For commanders. I’d probably opt for The Twelfth Doctor and Clara Oswald. When you hit enough mana your board state just explodes. The best part about cascade and the Twelfth Doctor is that you do not have to cast a spell you cascade into and therefore you don’t waste the potential demonstrate trigger. You can choose to simply not cast something and, on cards that cascade multiple times, you can simply wait until you hit a game ender instead of a ramp spell or mana rock.
First up is Questing Druid which does exactly what the deck is trying to do. It gives you paradox triggers, virtual card draw and finally a body that can become massive because of that fact.
Right alongside the Devastator has got to be Maelstrom Wanderer as, effectively, another similar style effect.
When you see cards like this in the deck it’s hard to not start thinking about adding in Craterhoof Behemoth.
Would I play smaller guys like Bloodbraid Elf or Shardless Agent? I don’t think so because we’d rather cascade into a different card entirely that generates way more value.
On the non-creature side, both Venture Forth and Terramorph are good ramp spells for this concept. Warstorm Surge is a classic finisher as well. Rhythm of the Wild is always worthwhile for creature based decks.
These suggestions will certainly make the deck perform better but it will be at the expense of reducing the Doctor Who identity it starts with. Sure Ryan Sinclair and Yasmin Khan are going to stay in a modified version of the deck but Dan Lewis and Bill Potts most certainly get cut. Once you start modifying a deck from a new set, it tends to start looking like decks in the meta at large.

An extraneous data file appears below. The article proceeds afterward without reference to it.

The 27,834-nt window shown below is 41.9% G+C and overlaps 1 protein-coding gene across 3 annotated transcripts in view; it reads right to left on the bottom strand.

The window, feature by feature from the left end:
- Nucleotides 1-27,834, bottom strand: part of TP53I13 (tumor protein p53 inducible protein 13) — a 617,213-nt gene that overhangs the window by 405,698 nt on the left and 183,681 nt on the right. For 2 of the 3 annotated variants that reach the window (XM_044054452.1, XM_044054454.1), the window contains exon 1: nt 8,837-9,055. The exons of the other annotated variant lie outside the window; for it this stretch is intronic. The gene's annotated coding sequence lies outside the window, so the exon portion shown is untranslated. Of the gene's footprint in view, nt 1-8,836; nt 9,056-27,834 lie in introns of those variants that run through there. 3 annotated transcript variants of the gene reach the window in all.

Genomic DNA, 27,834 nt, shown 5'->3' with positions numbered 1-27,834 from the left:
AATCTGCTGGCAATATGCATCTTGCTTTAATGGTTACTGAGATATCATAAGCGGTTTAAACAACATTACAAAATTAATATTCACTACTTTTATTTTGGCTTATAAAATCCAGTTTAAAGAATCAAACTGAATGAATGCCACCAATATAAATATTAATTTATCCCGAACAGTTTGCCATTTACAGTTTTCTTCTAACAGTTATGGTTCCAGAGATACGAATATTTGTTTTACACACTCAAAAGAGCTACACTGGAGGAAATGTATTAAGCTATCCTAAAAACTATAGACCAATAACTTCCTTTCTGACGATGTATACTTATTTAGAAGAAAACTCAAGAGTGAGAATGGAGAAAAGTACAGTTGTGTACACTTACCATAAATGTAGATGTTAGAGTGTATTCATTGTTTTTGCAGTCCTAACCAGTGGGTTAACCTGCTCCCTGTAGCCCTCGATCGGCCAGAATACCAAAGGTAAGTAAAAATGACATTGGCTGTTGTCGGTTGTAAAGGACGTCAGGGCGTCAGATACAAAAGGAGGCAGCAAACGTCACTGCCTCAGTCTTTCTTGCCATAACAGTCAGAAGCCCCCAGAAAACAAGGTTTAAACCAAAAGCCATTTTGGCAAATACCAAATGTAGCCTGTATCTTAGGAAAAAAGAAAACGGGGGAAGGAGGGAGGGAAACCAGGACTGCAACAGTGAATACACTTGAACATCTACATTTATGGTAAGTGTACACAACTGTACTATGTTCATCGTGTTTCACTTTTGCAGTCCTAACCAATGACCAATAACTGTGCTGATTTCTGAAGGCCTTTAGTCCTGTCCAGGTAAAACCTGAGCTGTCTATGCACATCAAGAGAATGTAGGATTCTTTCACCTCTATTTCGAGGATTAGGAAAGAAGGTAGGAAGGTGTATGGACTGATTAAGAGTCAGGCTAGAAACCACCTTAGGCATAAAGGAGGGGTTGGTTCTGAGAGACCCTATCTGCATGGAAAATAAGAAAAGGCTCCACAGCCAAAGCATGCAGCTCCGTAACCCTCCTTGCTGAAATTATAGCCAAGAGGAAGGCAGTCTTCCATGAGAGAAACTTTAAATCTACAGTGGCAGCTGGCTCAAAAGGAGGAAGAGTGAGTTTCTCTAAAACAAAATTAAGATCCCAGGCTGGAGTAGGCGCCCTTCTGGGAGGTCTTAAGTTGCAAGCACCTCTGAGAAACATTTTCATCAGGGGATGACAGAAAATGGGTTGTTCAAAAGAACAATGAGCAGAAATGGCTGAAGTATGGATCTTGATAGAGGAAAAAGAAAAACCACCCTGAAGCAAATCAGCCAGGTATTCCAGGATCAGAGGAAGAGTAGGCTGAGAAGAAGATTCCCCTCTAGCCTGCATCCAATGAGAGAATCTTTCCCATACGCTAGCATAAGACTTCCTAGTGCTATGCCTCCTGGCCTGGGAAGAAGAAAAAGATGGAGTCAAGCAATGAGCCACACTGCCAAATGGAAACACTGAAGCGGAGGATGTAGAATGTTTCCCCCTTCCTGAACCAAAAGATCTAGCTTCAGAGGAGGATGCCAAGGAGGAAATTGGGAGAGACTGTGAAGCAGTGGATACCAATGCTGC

Verdict, Is MTG Paradox Power Worth it?
For a new pre-con, MTG Paradox Power can feel absurdly powerful at times. I did manage to set up a sequence where I had The Twelfth Doctor in play, Unlikely Meeting on an adventure, and Quantum Misalignment in hand. After making a copy of the Twelfth Doctor I cast Twice Upon a Time with two demonstrate effects so I was ready to take some extra turns, and so would my opponent if they lived after my turns. Of course Quantum Misalignment triggered in my upkeep and I cast and demonstrated it three times to make even more copies of The Doctor. They got many +1/+1 counters and ended the game in the next turn when I cast Last Night Together and had an extra attack step. This is the single most ridiculous play line I’ve ever experienced coming out of a pre-con deck.
However, that’s the highest of the highs. On average, especially with the regular commanders, the deck tends to sit there for a long time just cascading and exiling cards until you hit your big spells. Much like Timey-Wimey it is a bit all over the place and a bit random. Thanks to the superior card draw and ramp, though, it can maneuver into a line of play that is impossibly powerful just so long as the rest of the table isn’t stopping you. A bit of disruption makes the overall game plan a lot more difficult to execute and there’s very little to get you back into the game.
Still, the deck was fun, especially when it kept doing absurd thing after absurd thing. At points, I think my opponents were more entertained by what I was managing to pull off than I was. The deck is surprisingly powerful as-is and, at the very least, contains great themes and cards to build a more streamlined version.
In terms of deck identity, this felt more like a Magic deck than the other Doctor Who commander decks which may have accounted for why it had so much power. Certainly, if you enjoy Doctor Who, Magic, or Commander you will not regret picking up Paradox Power.